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Old 02-29-2012, 07:40 PM   #1
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moving a 34' trailer sideways

Strange as it may sound, I have the need to move a 1989, 34' Excella sideways. Has someone else done this? If so I'd love to chat.

By being able to move the trailer sideways ,for storage, we can get one more trailer in the building. The trailer would be pulled into the building, unhitched, lifted onto dollies of some sort and rolled sideways. The trailer would sit against the wall for winter storage.

Any ideas?..
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Old 02-29-2012, 07:46 PM   #2
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Many of the car restoration companies (Eastwood for example) sell dollies which cradle each wheel. They make it possible to easily roll cars at any angle you wish. They should make them sturdy enough for your application.
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Old 02-29-2012, 07:52 PM   #3
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Brad I've seen this type of jack on the TV show "Operation Repo".
They are called GO-JACKS. They are multi-directional jacks that go under the wheel.

GoJak 6200 Vehicle Moving Jack | AW Direct
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Old 02-29-2012, 08:31 PM   #4
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I've seen a trailer pulled onto heavy plastic, put down some soapy water and push it sideways. May not work with a 34' though
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Old 02-29-2012, 08:48 PM   #5
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Look at these wheel dollies - there are cheaper models available.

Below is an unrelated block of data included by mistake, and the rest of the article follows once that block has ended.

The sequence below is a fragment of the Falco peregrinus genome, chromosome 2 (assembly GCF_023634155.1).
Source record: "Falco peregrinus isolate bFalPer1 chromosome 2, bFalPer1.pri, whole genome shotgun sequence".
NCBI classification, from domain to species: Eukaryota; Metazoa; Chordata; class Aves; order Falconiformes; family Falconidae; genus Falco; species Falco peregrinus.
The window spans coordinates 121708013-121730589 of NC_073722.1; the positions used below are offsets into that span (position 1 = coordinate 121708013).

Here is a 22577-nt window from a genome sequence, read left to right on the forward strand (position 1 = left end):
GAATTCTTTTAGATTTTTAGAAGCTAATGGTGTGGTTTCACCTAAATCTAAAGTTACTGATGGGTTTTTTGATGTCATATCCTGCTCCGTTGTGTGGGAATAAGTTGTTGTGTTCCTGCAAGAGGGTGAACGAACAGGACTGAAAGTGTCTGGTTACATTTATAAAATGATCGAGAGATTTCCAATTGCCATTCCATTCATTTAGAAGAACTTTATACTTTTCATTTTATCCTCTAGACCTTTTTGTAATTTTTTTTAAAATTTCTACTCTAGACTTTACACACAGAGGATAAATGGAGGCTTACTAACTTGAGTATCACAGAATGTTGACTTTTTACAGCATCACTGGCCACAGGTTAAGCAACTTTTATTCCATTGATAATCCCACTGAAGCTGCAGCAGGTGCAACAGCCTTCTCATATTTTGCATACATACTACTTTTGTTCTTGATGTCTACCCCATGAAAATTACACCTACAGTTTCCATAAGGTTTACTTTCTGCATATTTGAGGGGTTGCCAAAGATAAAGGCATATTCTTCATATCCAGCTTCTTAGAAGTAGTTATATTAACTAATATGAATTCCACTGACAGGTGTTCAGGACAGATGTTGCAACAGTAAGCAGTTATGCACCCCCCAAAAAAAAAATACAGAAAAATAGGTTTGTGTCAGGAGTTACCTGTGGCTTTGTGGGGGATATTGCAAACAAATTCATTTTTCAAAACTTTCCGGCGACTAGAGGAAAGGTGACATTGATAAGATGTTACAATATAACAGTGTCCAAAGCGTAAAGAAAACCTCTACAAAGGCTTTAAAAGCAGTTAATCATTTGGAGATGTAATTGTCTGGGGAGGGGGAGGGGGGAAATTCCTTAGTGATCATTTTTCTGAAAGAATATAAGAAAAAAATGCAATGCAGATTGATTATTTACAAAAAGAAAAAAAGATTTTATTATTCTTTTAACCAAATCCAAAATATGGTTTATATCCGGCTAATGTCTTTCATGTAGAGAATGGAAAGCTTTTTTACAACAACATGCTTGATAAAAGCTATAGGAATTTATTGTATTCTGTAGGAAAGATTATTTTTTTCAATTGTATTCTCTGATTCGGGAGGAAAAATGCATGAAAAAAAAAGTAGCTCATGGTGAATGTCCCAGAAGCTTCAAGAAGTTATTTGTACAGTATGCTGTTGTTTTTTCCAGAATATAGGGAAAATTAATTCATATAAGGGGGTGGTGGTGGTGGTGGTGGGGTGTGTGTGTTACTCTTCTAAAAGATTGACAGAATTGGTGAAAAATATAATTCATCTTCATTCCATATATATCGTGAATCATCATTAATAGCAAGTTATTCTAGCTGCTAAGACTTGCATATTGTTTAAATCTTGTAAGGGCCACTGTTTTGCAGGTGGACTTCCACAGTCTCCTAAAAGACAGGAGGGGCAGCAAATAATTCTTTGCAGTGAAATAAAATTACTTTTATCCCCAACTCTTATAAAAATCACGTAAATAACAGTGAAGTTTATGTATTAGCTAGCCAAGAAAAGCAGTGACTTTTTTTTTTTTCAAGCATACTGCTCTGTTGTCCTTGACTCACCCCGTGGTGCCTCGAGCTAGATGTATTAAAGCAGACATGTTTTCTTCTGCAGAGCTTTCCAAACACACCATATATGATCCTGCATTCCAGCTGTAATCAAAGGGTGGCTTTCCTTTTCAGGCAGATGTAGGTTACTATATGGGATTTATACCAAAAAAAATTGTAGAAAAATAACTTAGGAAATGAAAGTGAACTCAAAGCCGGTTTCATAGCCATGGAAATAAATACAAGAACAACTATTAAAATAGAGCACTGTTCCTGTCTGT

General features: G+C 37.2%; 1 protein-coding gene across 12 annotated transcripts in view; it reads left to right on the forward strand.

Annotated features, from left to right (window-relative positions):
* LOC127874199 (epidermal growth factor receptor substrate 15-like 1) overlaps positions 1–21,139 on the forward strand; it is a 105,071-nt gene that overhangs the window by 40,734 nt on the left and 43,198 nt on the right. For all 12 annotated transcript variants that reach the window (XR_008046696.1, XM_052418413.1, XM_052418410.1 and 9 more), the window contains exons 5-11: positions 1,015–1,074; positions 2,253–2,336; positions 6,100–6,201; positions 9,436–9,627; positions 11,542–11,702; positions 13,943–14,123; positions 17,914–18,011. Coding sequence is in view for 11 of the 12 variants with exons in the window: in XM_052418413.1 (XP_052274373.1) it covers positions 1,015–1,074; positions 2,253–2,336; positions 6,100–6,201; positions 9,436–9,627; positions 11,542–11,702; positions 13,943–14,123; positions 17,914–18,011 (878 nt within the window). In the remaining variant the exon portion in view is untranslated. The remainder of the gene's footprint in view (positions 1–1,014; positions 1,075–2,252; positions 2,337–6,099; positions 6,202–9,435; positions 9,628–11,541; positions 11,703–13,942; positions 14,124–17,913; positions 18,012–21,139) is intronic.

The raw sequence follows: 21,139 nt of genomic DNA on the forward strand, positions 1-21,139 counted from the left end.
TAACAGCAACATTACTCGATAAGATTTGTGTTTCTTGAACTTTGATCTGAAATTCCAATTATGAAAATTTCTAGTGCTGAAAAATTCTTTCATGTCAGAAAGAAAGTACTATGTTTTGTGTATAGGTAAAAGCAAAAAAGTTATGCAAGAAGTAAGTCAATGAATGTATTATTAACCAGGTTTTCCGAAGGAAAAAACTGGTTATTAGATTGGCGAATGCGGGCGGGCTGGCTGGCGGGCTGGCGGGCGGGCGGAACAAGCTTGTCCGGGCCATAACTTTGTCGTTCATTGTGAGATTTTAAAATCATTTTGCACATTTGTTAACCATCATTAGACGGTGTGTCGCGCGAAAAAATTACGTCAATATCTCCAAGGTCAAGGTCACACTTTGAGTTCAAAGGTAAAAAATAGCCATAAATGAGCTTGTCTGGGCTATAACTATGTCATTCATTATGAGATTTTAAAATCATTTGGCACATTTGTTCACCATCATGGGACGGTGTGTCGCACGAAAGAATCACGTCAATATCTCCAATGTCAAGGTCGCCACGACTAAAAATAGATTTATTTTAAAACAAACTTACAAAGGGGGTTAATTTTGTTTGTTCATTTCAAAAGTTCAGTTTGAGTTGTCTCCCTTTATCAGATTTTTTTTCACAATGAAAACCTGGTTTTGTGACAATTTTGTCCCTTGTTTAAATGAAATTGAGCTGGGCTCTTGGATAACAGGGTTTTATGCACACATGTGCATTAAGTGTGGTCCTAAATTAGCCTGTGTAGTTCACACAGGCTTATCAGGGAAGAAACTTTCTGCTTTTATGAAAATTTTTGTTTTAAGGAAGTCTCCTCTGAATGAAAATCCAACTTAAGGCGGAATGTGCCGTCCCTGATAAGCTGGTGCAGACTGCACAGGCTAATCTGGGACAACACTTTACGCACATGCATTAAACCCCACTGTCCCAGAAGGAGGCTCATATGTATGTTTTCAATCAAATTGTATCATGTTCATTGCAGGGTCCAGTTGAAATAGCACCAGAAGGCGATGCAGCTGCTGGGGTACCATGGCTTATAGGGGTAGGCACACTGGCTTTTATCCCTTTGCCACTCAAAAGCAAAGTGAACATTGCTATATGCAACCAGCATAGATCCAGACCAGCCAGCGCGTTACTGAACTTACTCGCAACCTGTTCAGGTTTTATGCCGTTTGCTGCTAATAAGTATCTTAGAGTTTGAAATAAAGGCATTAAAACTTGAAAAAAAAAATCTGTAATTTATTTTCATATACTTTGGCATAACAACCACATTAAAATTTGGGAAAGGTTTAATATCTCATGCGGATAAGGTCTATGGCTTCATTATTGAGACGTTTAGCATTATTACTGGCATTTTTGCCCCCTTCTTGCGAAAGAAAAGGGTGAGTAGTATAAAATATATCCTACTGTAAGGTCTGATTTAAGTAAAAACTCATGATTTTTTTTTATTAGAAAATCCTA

Amazon.com: Allstar Performance ALL10135 5000 lbs Aluminum Deluxe Caster Wheel Dolly, (Pack of 2): Automotive
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Old 02-29-2012, 08:53 PM   #6
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One other alternative that I can think of is using compressed air. I was once on a tour of a diesel pusher moho manufacturer. They use 4 heavy panels placed on the ground before the coach was driven on to them. Attached to these panels was an air hose and the panels had air jets exiting through the bottom. Once air pressure was applied it lifted the coach an inch off the ground. Then two men could very easily just walk the heavy coach sideways on the assembly line to the next build station. Turn off the air and it just sits down again gently.
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Old 02-29-2012, 09:31 PM   #7
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You might look at these.

Wel-Bilt Wheel Dollies — 3000-Lb. Capacity (Pair) | Dollies + Movers | Northern Tool + Equipment

You can put a wheel on your tongue jack, or use a floor hack under it.
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Old 02-29-2012, 09:50 PM   #8
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Slider pads

I've used two sheets of sheet metal with axle grease smeared between them to move cars and trucks around. Jack up a wheel and then put a sheet metal sandwich under it and lower the wheel back down. The trailer will still be heavy but if you have a block and tackle and a place to anchor it you should be able to pull it sideways.